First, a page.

p(r, U) = l/S(r, U, G)

function

for

r 5 f(u),

for

r>f(u).

p(r,u) by

W-4

=o

Then, since S(r, u, G) is increasing i3p(r, u)/& < 0

in r and u,

dp(r, u)/du
and

For each x E D, define population

function

at each Y< F(U).

(A.3)

M(u, x) by

M(u, xl = j W, x)p(r, 4 dr 0

= 1 L(r, x)p(r, u) dr

[from (A.2) and (4.2)]

0

ES L(r,x)p(r,u)

From

dr

for

any rzmin{f((u),

r(x)}.

(A.4)

(A.l) and (A.3), ~?iV(u,x)/&
if

M(u,x)>O.

(A.5)

Now, set g(r) = p(r, u), which is non-negative from Lemma 4(i), if a area-dominates b, M(u,a)ZM(u,b)

for

any u.

Let ~(a, G) and u(b, G) be equilibrium under public facility location a and (A.4) and (4.8) M(u(a, G), a) = M(u(b,

and non-increasing

in r. Hence,

(A.6) utility levels in competitive equilibrium Then, since rf= min{f((u), r(x)}, from

b.

G), b) = M > 0.

(A.7)

From (A.6) and (A.7), M(u(b, G), b) = M(u(a, G), a) 2 M(u(a, G), b). Hence, from (A.5), it must be true that u(b,G)Zu(a,G). Therefore, we can conclude that if a area-dominates b, then ~(a, G) 2 u(b, G).

265

M. Fujita, Optimal location of public facilities

(b) Let us fix the target utility level at u. Let G(a,u) and G(b,u) be tax rates in compensated equilibrium under public facility location a and b. Then, since each of functions Y(r, u, G) and S(r, u, G) behaves qualitatively the same way in variables u and G, we can conclude, similarly as (a), that if a area-dominates b. then G(a, u) 2 G(b, u).

([email protected]

Next, from (4.14), NR(a, u) - NR(b, u) = TDR(u, u) - TDR(b, u) + M(G(u, u) - G(b, u)). (A.9) By definition

TDR(b,u)=‘S(Y(

I, u, G(b, u)) - RJL(r,

(A.lO)

b) dr.

0

Under

fixed b and u, we also define a function TDR*(b,

u, G) = J (Y(r, u, G) - R,)L(r,

of G, b) dr,

0

where i(G) is defined

by the next relation:

Y(i(G), u, G) = R,

if

Y(0, u, G) > R,,

if

Y(0, u, G) 5 R,.

(A.1 1) =o

i(G)

Then, since TDR(b, u) = TDR*(b,

u, G(b, u)),

TDR(b, u) = -“j+’ aTDR;l;b, W, u) From

” ‘) dG + TDR*(b, u, G(u, u)).

(3.1) and (A.1 1) aTDR*(b, BG

u, G)

i(c) 8Y = / c?GL(r,b)dr=

F(G) s - ,fr”;“(;) 0

>

,

We also have that i(G)

s L(r, b)/S(r, u, G) dr = A4 0

for

G = G(b, u),

and

dr.

(11)

M. Fujita, Optimal location

266

of public facilities

Thus, r^(G) 1 L(r, b)/S(r, U, G) dr < A4

for

G > G(b, u).

0 SO,

TDR(b,

From

U) 5 M(G(u, u) - G(b, u)) + TDR*(b,

(A.9) and (A.12) and recalling

u, G(a, u)).

(A.12)

(4.2),

NR(a, U) - NR(b, U) 2 TDR(u, U) - TDR*(b,

U, G(u, u))

i(G(n.14) =

i

( y(r, u, G(a,4) - R,dL(r, a) dr *^(G(a.u))

-

j

0

(Vr, u, G(u, 4) - R.dW, b)dr.

Since g(r) = Y(r, U, G(u, u)) - R, is non-negative and non-increasing in r
I(@).

If point

a strongly

area-dominates

b,

r(u) _I r(b).

(A.13)

If the entire community land is used for housing under facility location a, then r(u) si;(u(u, G), and i)p(r, ~(a, G))/& ~0

for

in competitive

r < ?(~(a, G)).

equilibrium

(A.14)

Hence, if we let g(r) = l/S(r, ~(a, G), G) for all r>,O, then g(r) is differentiable and strictly decreasing on (0, r(b)) and g(r) =p(r, ~(a, G)) for t-5 f((u(u,G)). Hence, from (A.4)

Wu(a, G),4 =

s0 L(r, 4p(r, 40, G))dr

= d L(r,u)g(r)dr

[from (4.2) and (A.13)]

> f f,(v, h)g(r) dr

[from

0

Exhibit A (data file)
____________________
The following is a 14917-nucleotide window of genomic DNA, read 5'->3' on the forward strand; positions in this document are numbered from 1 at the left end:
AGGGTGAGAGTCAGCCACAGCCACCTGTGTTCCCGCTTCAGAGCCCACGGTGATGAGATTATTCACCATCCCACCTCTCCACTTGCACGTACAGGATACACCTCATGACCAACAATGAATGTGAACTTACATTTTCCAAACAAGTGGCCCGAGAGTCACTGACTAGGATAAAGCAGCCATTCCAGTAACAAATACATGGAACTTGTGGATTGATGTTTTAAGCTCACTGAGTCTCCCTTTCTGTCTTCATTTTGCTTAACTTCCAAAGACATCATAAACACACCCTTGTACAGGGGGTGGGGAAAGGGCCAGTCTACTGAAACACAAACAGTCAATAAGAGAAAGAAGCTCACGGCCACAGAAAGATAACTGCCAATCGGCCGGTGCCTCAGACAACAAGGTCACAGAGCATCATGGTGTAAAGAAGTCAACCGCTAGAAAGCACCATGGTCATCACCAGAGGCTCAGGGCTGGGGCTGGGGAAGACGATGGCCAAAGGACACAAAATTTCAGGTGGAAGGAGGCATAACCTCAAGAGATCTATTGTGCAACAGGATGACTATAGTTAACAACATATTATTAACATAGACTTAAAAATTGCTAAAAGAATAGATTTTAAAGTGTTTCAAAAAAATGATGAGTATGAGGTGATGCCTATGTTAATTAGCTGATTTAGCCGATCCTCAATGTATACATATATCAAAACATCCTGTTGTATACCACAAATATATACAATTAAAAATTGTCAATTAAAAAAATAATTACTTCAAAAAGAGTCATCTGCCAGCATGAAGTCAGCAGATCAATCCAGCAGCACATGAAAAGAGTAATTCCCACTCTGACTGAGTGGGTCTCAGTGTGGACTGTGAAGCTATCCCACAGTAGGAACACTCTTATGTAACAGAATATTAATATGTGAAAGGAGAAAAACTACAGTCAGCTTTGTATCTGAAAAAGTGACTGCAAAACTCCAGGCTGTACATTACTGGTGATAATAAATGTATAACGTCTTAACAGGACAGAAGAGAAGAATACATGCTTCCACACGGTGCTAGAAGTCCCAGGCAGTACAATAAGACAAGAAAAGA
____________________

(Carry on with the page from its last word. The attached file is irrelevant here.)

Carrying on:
Lemma

4(iii)]

M. Fujita,

Optimal

location

cfpuhlic,

267

fkiliiies

= kf(u(a, G), b).

(A. 15)

From (A.7) and (A. 15), M(u(b, G), h) = M(u(u, G), a) > M(u(a, G), b). Thus, from (A.5) u(h, G) G(b, u). Hence, we can see from the analysis of (b) that N(u, U) > N(b, u). Therefore, we can conclude as Theorem l(ii).

B.2. Proof'

of Theorem

This can be proved omitted.

2

quite

similarly

to Theorem

1, and hence

the proof

is

Appendix C: Proof of Lemma 5 - sketch

C.I.

Proof

of’ Lemma 5(i)

For each XE R2, r(x) is defined by (4.1). The radius r(D) of set D is defined by r(D) =infxtD I(X). The radius r,(D) of the circumscribing circle of set D is defined by r,(D) = inf,,, z r(x). And, the center d, of the circumscribing circle of set D is such point in R2 that r(4,) =rc(D), which exists uniquely. The proof of Lemma 5(i) is easy when C/J~ED. Suppose 4C~ D. Then, v,(D) = r(D) = r(&),

and

D=A(r(4,),4,)>A(r(4,),x)

for

any xi&.

(A.16)

of Hence,if 4 # 4,, 444,), 4) < max,,, A(r(4,), x), which is the contradiction (5.4). Therefore, we can conclude that if 4, ED and if the center 4 exists, then 4=$~,. Next, suppose that 4, is not in D. If the center 4 exists, from definition of r(4) and r(D) we can show that r(c#j)=r(D). We can also show that if 4, is not in D and if r(D) =r(x) and XE D, then x must be on the boundary of D. Hence if 4, is not in D and if C/Jexists, 4 must be on the boundary of D. Then, since D has interior points, conditions (5.4) cannot be satisfied for small r. Therefore, when 4, is not in D, the center 4 does not exist. Thus, we can conclude as Lemma 5(i).

268

M. Fujita, Optimal location of public fuciliries

C.2. Proof of Lemma 5(ii) By definition, if x is an edge of D, A(r(x), x) 5 A(r(x), y) for any y E D. If x is not in E,, then r(x) <6(D); thus A(r(x), x) = D > A(r(x), y) for any y E E,. Therefore, we can conclude as Lemma 7(ii).

References Arnott, R., 1979, Optimal city size in a spatial economy, Journal of Urban Economics 6, 65-89. Barr, J.L., 1972, City size, land rent and supply of public goods, Regional and Urban Economics 2, 67-103. Fujita, M., 1985, Existence and uniqueness of equilibrium and optimal land use: Boundary rent curve approach, Regional Science and Urban Economics 15, no. 2, 295324. Fujita, M., 1986, Urban land use theory, in: Fundamentals of pure and applied economics, and for Encyclopedia of economics (Harwood Academic Publishers). Helpman, E., D. Pines and E. Borukhov, 1976, The interaction between local government and urban residential location: Comment, American Economic Review 67, 9961003. Johansson, B. and G. Leonardi, 1986, Public facility location: A multiregional and multiauthority decision context, in: P. Nijkamp, ed., Handbook in regional economics (NorthHolland, Amsterdam) forthcoming. Kanemoto, Y., 1980, Theories of urban externalities (North-Holland, Amsterdam). Lea, A.C., 1981, Public facility location models and the theory of impure public goods, Sistemi Urbani 3, 345-390. Sakashita, N., 1986, Optimal location of public facilities under influence of the land market, Journal of Regional Science, forthcoming. Thisse, J.F. and H.G. Zoller, 1983, Locational analysis of public facilities (North-Holland, Amsterdam).